Siemens has been able to tailor global best practices into what are local best practices. This, the company has been able to do because of its ability to track the changes that are happening on various fronts, demographic, environmental, etc
The 2004 Olympic Games attracted world-wide attention and media coverage of an unprecedented level, with two million visitors coming to witness the Games. All this took place at a time when the threat of international terrorism featured prominently. To ensure adequate security, Siemens IT Solutions was contracted for structuring and implementing a highly customised C4I integrated security solution. The resulting outcome was the largest and most sophisticated public safety and security system. A total of 5,000 km of cables were laid out to connect over 1,600 surveillance cameras and physical security systems for over 40 Olympic venues. All these solutions were closely integrated in order to make the city of Athens one of the safest places on the planet.
Called upon to deliver a state-of-the-art emergency and incident management system for Dubai Police, including a command and control centre, Siemens IT Solutions was awarded the contract on a turnkey basis. The aim was to ensure seamless integration between various sub-systems and integrate legacy systems with new infrastructure. The solution today provides the Dubai Police with unrivalled vigilance and response capability over all of Dubai.
Nanning in China has been dedicated to improve the living environment and build a safe and harmonious city. Since 2000, Nanning has made an accumulative investment of RMB 215 million to construct the City Integrated Emergency Response System which is the first of its kind in China in four stages. It integrates successfully the “110” police call system, the “119” fire reporting system, the “120” emergency first-aid center, the “122” traffic accident reporting system, and over 30 non-emergency public service systems originally under the management of separate government departments. Furthermore, with a policy stressing on taking precautions prior to incidents, 6,234 sets of contingency plans have been compiled to establish a supervising network on urban public safety. China’s first piece of legislation regarding emergency response for urban public safety has been put into effect in Nanning.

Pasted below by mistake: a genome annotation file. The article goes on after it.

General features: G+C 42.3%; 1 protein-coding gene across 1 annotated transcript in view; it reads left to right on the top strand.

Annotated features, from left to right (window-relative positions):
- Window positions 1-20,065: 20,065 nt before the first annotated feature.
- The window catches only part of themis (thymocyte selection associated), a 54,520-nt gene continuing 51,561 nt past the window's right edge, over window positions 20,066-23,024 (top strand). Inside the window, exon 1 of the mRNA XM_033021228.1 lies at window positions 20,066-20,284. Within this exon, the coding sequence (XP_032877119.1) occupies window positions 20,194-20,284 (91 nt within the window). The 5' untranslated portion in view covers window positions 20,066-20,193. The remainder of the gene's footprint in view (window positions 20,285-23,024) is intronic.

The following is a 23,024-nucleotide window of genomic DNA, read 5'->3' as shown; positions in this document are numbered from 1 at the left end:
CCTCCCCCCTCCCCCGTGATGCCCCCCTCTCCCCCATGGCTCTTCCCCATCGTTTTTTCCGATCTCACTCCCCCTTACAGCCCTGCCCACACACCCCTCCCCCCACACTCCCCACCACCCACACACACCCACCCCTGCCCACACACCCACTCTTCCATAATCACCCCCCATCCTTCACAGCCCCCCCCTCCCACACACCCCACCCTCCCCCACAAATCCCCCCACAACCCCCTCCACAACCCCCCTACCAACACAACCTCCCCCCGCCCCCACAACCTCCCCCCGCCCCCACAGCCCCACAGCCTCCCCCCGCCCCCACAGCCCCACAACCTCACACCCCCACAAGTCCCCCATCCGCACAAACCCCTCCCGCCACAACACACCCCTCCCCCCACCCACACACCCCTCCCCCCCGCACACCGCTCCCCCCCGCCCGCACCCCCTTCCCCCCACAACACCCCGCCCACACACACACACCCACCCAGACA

Citizen orientation, maximum security, fast response times – all these and more can be made better and more cost-efficient only when processes, partners and support systems are optimally integrated and networked. Many countries still have a lot of catching up to do as far as modern emergency management systems are concerned. This applies equally to rural regions as well as to the rapidly growing megacities, which due to their usually overloaded traffic infrastructures place the greatest demand on fast emergency responses. Major response time improvements will only become a reality when state-of-the-art components are added to the existing systems and the entire emergency management system is technically integrated and functionally coordinated.
For Siemens Information Systems, these are sectors where it has had a functional strength that goes back in time. Says Rajat Mishra, Associate VP, Siemens India, “we have been in India since 1876. In fact, it was Siemens that set up the first telegraph line in India between Calcutta and London. The company has survived only because its core belief is innovation, which is the essence. Siemens specialises in taking its innovations to its customers in a fashion in which they can adapt to them.”
On the Government’s UID Project:
The government should be willing to adopt technology that has been tried and tested elsewhere in the world. We should not use these projects as guinea pigs to create competence that we don’t have because at the end of the day, a bad project means time lost.
Today, Siemens India is bringing technology to India, giving it a domestic flavour. “Whether it is in areas like passports, ID cards, IT in city security or in defence technologies, Siemens is bringing in certain competency that has been successfully developed and tested, but with an Indian flavour,” affirms Mishra. The key benefit here is that since such technologies have already been implemented elsewhere, the basic learning is already in place, the mistakes and problems that can arise are already documented and the solutions are in place.
What, however, is not there is a question of adapting to the change. “Change management is an ethos that has to become part of the Indian vocabulary. It has nothing to do with technology, which in itself is a great leveller, but success fundamentally is driven by change management: how do you pace the induction of IT into a department,” points out Mishra.
Today, systems in India continue to be driven by the lowest-bidder structure. This is more of a quantitative than qualitative formula that has begun to change only now. “But such change is needed as today there is little to differentiate between companies in technological terms. Where some companies have an edge over others is in the experience of executing tasks in a certain environment,” adds Mishra.